Wage, Hours & Overtime

Wages, Hours, & Overtime in Sacramento

California Workers Are Entitled to Fair Compensation, Reasonable Hours, & Overtime

California and federal labor and employment laws establish rules and guidelines that employers must follow regarding how much they must pay their employees and what hours they are permitted to allow their employees to work. These laws and regulations grew out of a need to ensure workers were adequately compensated for the work they performed on behalf of their employers. An employer who fails to pay his or her employee in accordance with the law can be the subject of a civil lawsuit brought against him or her by the aggrieved employee.

Are you concerned that your employer may not be paying you appropriately for the time you spend working? Contact a Sacramento employment lawyer to have your case evaluated. You may be entitled to compensation if your employer is violating the law.

Laws Regarding the Number of Hours Worked

So long as you are over the age of 18 and/or are no longer in school, an employer can ask you to work as many hours per week as the employer wishes. What is more, an employer can discipline you or terminate you if you refuse to work overtime as directed by the employer.

However, the employer’s direction to work additional hours may be unlawful if:

  • The employer does not properly compensate you for the time you actually work
  • The employer assigns you additional work in retaliation for your engaging in legally protected activities and/or as a means of unlawfully discriminating against you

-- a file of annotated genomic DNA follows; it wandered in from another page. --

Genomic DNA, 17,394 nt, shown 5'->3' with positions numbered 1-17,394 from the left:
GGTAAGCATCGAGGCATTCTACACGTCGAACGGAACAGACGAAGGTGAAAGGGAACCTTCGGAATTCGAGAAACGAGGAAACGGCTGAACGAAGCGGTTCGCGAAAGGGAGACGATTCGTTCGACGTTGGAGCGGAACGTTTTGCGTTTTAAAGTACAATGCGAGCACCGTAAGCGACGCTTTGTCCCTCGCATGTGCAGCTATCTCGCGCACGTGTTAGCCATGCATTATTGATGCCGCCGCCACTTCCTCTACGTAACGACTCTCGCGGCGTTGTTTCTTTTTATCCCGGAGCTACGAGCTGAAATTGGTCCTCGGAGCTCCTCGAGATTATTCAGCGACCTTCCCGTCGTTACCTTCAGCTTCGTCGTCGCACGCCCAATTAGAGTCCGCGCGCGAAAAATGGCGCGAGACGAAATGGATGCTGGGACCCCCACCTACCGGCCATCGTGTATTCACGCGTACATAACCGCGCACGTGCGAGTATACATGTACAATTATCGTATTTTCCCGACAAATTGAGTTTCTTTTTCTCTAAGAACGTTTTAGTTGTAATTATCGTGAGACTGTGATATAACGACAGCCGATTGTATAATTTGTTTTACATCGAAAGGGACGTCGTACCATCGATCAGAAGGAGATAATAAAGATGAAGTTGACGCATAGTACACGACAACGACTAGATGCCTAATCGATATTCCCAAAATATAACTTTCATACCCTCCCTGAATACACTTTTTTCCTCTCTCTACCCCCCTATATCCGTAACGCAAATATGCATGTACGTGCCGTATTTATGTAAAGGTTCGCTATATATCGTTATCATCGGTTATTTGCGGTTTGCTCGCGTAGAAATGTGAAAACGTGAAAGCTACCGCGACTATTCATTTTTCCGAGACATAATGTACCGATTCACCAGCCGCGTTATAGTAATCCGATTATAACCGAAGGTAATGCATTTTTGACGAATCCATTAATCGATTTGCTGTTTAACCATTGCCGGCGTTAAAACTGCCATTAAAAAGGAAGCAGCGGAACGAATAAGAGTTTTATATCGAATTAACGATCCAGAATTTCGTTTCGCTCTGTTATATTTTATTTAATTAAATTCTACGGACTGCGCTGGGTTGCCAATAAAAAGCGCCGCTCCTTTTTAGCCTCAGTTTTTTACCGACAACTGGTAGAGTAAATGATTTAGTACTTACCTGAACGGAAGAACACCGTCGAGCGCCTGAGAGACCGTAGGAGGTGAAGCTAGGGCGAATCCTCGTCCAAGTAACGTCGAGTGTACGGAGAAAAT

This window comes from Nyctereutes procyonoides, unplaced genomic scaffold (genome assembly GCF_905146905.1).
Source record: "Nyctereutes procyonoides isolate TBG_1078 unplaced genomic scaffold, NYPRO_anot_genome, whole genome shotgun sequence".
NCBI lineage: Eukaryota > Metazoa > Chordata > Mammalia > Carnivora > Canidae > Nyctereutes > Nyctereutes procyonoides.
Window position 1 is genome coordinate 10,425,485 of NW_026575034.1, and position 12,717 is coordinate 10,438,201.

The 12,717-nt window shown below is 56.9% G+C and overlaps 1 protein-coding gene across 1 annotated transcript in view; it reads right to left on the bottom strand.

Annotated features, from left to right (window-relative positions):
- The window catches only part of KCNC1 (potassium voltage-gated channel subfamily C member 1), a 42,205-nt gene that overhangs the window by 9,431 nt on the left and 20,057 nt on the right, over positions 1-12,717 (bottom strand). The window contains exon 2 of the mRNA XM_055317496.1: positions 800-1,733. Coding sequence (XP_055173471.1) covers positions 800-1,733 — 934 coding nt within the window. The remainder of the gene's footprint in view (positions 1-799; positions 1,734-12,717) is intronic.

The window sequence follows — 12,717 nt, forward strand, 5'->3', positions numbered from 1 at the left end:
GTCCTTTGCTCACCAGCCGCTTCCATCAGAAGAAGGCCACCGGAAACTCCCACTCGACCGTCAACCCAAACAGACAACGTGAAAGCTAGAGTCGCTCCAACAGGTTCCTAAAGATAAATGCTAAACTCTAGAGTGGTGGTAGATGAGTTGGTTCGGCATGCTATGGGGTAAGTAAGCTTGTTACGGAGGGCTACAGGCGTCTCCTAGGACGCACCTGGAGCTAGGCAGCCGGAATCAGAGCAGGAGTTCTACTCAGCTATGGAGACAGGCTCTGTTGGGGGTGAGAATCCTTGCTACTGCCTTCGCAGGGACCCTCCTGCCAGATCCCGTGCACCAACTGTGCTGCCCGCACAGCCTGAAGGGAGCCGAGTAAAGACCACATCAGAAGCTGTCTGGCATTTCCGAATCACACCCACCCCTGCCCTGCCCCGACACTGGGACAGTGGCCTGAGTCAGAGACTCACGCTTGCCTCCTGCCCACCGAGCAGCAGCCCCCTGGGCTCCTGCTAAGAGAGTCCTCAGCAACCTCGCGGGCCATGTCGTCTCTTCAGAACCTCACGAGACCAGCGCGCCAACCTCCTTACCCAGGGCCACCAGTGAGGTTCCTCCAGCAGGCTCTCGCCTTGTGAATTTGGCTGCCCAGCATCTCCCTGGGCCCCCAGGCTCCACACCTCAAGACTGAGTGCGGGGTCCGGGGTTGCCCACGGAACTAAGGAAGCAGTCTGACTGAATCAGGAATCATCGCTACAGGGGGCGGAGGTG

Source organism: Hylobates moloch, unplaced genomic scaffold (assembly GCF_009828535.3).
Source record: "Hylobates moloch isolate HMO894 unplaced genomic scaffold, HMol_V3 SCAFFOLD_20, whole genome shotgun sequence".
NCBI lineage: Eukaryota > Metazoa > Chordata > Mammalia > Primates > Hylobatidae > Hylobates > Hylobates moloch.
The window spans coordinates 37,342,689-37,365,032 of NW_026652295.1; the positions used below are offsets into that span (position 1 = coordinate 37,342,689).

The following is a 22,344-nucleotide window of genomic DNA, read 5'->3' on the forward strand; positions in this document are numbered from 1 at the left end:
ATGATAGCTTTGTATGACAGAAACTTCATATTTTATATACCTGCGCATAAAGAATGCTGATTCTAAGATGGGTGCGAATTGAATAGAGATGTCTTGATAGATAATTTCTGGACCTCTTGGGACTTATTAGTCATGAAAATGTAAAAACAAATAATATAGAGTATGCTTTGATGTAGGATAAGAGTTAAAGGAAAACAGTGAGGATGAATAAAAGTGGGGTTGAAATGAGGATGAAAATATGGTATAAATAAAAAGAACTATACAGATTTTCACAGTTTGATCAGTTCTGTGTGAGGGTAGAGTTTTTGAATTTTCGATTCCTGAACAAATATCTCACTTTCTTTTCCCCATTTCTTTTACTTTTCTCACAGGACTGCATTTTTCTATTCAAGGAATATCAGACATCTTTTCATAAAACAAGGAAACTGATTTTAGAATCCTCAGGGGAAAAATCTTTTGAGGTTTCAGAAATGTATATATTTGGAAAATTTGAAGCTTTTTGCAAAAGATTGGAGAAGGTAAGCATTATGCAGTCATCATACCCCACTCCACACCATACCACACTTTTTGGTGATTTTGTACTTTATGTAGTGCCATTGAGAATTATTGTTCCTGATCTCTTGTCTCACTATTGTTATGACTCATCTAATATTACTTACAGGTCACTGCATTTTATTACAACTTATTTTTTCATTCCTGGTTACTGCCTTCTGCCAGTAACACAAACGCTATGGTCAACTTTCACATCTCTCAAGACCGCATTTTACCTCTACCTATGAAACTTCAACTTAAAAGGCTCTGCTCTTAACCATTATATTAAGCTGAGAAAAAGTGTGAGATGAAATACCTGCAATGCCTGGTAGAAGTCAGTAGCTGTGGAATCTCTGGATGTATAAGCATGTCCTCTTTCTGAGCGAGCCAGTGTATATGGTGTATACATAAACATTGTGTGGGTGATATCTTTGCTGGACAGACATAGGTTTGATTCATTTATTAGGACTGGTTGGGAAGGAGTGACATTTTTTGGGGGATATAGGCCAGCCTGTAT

• The employer violates any other law or regulation

You have an obligation to accurately report the actual hours you worked to your employer, and your employer has an obligation to have policies and procedures that enable you to accurately record your hours worked.

Laws Regarding Wages & Overtime in California

There are a variety of laws relating to the wages that employers must pay to their employees. The Fair Labor Standards Act (FLSA) establishes a federal minimum wage; however, California’s minimum wage exceeds the federal minimum wage. This means that California employers must pay their hourly employees at least the California minimum wage. If you are classified as a “nonexempt” employee and you work more than 40 hours in a work week and/or more than 8 hours in a day, you are entitled to overtime pay of at least one and one-half times the employee’s regular rate of pay.

An employer must pay you overtime pay as required by law even if the employer did not authorize you to work overtime. Even though the employer must pay you in accordance with wage and overtime laws, the employer may still discipline you for any overtime policies the employer may have that you violated.

Some employers try to avoid paying their employees’ overtime by attempting to classify their employees as “exempt.” In most cases, an “exempt” employer is excepted from federal and state overtime requirements. “Exempt” employees are typically highly skilled professionals like doctors and lawyers who work with little or no supervision.

Contact my office today at 916-443-3553 to discuss your case with me.